So I entered a local pageant and to my surprise I won. Then I went to the next level, and to my surprise I won. I am a real klutz and tripped across the stage in my evening gown several times. In the end I found that what comes across is not just what you look like, but if you have something important to contribute, and can do it with passion. I wanted to be in a service position for that year and Miss Massachusetts gave me the opportunity to be very busy with volunteer work, up to 70 hours a week. Ice skating is not typically associated as a Jewish occupation. How did you get involved?

Loren: My mom is a very busy physician and professor at Harvard Medical School. From the time I can remember, she would be up at 5 a.m. to skate for fun and exercise. As a young girl I realized that accompanying her to the rink was a great way to spend private time with her. So how could I help but fall in love with what we were doing.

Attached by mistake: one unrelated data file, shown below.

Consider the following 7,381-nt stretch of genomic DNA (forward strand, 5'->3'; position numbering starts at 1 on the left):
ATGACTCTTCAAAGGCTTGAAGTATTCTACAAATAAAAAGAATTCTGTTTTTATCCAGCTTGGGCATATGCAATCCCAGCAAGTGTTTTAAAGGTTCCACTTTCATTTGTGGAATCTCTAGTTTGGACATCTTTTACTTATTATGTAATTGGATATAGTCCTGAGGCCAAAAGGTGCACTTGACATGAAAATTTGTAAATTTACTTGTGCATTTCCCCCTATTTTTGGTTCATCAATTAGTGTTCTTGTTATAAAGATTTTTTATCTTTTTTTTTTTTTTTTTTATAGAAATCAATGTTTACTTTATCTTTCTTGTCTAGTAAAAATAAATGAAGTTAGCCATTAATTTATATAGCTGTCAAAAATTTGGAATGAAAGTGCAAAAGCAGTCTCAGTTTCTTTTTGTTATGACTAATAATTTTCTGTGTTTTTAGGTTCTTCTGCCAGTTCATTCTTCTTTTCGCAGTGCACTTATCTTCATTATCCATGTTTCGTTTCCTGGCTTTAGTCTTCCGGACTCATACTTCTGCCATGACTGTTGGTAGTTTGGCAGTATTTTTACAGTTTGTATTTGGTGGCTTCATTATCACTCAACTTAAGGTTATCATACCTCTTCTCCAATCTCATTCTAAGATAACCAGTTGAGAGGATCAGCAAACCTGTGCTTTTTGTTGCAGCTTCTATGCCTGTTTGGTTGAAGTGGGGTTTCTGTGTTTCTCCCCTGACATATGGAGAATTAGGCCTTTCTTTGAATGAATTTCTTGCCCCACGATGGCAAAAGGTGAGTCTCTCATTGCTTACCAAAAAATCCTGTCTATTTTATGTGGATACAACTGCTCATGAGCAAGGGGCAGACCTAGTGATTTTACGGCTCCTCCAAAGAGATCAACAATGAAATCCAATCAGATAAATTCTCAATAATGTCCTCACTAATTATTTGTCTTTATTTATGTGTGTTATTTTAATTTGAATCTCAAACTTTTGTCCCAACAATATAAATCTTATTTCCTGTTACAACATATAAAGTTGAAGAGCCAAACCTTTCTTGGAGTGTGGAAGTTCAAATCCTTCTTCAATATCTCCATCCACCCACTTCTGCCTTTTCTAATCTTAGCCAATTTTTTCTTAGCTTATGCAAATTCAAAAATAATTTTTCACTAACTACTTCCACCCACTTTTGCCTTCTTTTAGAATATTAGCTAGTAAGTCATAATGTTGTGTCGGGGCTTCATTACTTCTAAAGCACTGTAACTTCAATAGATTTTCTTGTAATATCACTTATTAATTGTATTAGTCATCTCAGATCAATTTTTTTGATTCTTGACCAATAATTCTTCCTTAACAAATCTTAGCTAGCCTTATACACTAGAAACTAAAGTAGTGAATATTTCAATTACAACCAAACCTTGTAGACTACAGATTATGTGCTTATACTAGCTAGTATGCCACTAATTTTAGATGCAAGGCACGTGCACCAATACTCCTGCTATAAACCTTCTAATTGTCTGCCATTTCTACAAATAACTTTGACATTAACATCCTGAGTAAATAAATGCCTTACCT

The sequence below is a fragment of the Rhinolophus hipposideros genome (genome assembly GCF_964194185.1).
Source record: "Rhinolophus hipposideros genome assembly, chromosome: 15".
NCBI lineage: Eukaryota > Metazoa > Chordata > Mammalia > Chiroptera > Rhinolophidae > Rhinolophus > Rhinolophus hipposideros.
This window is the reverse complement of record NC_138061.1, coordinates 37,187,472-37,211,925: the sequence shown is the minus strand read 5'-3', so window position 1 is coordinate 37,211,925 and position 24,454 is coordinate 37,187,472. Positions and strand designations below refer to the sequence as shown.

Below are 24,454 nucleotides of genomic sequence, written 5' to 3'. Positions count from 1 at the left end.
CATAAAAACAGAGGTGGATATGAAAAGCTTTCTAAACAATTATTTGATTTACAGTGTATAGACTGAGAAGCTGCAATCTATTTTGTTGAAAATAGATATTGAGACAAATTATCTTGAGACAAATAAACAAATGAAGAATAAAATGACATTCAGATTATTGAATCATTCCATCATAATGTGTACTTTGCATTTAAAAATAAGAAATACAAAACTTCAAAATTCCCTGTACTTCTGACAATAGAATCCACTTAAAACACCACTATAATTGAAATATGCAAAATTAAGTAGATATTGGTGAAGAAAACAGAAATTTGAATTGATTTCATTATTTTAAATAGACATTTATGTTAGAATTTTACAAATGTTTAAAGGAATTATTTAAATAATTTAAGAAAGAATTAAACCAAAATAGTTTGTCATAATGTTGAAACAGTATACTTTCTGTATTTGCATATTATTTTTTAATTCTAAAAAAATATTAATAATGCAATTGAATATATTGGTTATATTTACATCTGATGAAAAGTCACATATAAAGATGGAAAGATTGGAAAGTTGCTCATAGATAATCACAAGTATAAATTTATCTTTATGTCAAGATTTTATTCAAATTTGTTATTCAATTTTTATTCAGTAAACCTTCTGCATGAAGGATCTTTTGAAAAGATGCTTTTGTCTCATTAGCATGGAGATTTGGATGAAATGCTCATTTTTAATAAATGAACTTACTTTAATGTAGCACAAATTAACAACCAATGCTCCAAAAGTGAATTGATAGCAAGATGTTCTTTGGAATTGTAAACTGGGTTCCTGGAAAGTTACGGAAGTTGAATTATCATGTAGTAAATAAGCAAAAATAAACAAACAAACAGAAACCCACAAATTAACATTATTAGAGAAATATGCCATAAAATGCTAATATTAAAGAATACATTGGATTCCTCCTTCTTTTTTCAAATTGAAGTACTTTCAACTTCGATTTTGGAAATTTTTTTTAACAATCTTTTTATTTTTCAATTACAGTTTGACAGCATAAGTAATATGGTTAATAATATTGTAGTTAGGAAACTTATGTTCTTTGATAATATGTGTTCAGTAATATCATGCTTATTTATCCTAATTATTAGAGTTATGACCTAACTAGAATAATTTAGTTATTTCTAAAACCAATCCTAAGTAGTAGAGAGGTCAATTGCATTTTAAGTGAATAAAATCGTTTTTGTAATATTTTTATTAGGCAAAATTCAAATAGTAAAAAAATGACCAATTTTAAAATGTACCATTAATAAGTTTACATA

Even as I grew up and began skating competitively, that private time continued. My mom always traveled with me to major competitions – to China, Spain, Bulgaria, Russia, Norway, the Czech Republic, Japan. Those were wonderful adventures that we got to share together. It was also a great Jewish education because we would visit the shul in Beijing or the old synagogue in Prague to learn about those Jewish communities. When did you find time for schoolwork?

I could not go to skating practice unless there was an ‘A’ on every paper.

Loren: My ice skates were off-limits until all my homework was finished and there was an ‘A’ on every paper. Otherwise I could not go to skating practice. That was a very good motivating factor. There was no room for any ‘B-plus’! You are also trained as a classical pianist.

Loren: My family is very musically oriented. My father’s cousin is Leonard Bernstein, and my two younger sisters are both virtuoso composers of symphonies who have played at Carnegie Hall several times. I started playing piano at age one. I had too much shpilkes (restlessness) to practice, but after a long session of ice skating I would be tired enough where my mother could sit me down at the piano.. Did you feel pressure being raised in such a high-achieving atmosphere?